Do you ever get so frustrated with your attempts to collect a guaranteed commercial debt that you wish you could have your guarantor thrown in jail for a failure to pay? While I understand the frustration, this drastic remedy typically is not available in Indiana. The Indiana Court of Appeals’ August 8, 2007 opinion in Mitchell v. Mitchell, 2007 Ind. App. LEXIS 1805 (Mitchell.pdf) reminds us of the applicable legal principles.
The Court decided Mitchell in the context of a divorce proceeding, specifically a husband’s failure to comply with a dissolution decree requiring him to pay certain marital debts. The wife sought to hold the husband in contempt for his failure to do so. Although the opinion does not specifically apply to commercial lenders, some of the rules outlined by the Court are good to know:
1. The Indiana Constitution, Article 1, Section 22, forbids imprisonment for debt, so contempt may not be used to enforce an order requiring one party to pay another a fixed sum of money. Id. at 9.
2. As to a final money judgment requiring a person to pay a fixed sum of money to another party, Indiana Trial Rule 69 contains the correct remedies for non-compliance with the judgment (selling the judgment creditor’s property, proceedings supplemental/garnishment, etc.).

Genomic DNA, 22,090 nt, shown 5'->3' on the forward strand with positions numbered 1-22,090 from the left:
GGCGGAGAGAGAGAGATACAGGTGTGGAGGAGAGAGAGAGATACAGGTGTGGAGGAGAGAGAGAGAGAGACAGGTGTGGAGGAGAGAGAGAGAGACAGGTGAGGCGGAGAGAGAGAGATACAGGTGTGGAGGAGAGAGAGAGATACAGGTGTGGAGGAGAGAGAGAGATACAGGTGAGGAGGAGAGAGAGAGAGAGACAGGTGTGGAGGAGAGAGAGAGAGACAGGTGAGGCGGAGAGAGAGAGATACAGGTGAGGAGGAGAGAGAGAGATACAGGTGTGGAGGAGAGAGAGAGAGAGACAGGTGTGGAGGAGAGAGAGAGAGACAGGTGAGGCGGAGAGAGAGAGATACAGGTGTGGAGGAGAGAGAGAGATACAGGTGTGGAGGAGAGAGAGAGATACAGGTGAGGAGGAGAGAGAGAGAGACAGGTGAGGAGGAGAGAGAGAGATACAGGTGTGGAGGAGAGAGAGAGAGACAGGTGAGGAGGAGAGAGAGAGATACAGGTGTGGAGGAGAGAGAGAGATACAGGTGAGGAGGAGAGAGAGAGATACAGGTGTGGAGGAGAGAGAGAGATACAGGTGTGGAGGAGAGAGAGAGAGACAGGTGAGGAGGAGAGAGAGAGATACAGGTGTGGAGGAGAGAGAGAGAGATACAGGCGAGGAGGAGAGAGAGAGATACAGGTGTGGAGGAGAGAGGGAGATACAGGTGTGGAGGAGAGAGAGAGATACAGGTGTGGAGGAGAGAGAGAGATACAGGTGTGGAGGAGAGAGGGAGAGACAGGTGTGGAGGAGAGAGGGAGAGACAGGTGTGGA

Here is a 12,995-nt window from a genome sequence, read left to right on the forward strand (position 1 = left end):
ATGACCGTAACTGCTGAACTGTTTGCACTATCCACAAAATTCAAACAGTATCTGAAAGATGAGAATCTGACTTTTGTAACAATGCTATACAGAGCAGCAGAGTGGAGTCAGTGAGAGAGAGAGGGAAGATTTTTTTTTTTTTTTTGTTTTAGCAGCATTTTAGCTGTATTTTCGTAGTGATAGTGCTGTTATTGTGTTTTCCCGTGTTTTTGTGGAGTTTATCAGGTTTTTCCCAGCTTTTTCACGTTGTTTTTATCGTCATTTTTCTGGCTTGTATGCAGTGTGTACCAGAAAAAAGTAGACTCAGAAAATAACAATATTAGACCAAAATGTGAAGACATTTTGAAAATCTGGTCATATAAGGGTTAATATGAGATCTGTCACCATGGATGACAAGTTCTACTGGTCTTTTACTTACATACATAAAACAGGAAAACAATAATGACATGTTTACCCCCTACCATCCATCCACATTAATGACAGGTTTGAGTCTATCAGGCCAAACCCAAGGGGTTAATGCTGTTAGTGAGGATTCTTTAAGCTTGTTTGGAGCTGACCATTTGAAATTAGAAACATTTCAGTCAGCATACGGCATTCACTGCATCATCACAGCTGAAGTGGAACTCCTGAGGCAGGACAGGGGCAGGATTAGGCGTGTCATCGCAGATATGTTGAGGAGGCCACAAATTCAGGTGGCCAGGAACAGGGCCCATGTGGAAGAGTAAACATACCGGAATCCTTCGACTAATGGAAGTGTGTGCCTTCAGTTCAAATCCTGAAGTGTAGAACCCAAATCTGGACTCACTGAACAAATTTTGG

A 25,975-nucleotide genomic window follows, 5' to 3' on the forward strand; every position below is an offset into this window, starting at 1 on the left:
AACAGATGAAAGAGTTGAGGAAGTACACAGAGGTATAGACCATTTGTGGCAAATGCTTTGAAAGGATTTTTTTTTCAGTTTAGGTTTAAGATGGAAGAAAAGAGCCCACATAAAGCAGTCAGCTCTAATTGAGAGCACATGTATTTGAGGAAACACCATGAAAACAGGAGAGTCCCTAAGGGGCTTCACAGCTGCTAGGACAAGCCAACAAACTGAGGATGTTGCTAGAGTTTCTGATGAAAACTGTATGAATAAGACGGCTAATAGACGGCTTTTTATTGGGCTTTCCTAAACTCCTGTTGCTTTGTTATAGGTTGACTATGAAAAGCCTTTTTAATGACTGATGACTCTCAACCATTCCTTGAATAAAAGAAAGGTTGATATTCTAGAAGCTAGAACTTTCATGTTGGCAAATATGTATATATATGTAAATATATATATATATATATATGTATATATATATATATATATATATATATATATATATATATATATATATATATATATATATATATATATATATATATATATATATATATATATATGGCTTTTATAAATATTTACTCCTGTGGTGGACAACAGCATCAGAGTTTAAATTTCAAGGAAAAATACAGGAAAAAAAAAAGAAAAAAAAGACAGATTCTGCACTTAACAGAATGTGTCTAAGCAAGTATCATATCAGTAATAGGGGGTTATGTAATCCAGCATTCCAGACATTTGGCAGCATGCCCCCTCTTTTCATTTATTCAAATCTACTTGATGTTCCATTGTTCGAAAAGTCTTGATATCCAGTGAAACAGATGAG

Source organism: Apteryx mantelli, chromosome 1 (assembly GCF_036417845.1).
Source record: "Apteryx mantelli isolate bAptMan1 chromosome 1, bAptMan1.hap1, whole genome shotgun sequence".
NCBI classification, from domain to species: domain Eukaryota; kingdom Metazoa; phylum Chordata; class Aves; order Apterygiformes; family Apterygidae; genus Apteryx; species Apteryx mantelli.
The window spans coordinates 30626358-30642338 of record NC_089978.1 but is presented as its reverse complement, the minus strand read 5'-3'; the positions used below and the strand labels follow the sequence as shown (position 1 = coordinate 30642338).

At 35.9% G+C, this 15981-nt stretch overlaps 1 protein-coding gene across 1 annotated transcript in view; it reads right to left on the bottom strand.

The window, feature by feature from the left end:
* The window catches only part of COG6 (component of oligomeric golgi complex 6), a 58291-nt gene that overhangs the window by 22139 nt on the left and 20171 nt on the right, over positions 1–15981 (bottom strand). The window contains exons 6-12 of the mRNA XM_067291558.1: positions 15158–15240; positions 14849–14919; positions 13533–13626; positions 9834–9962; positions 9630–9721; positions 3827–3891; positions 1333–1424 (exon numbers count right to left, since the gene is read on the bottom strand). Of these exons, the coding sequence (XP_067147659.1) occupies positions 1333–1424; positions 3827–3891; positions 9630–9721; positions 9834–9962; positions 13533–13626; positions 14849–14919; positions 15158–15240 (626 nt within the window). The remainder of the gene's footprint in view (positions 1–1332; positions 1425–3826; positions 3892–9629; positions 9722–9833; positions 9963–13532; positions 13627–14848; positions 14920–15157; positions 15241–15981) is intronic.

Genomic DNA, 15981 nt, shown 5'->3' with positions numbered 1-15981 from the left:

So, a money judgment, such as a judgment on a guaranty, may only be enforced by execution (not the death kind; the seizing and selling of property kind). As much as commercial lenders may at times want to have evasive guarantors sent to jail until they deal with their debts, this simply is not an option in Indiana.
As an aside, the situation in Mitchell did not involve a money judgment requiring the husband to pay a fixed sum of money to his wife. Rather, the court order required him to pay, and hold his wife harmless from the payment of, mortgage and credit card debts. As such, the trial court was not barred from using its contempt powers to enforce compliance with the order. Thus there may be rare situations in which a lender can utilize the contempt powers of the court, but those powers are not available when the basic problem is a failure to pay money owed.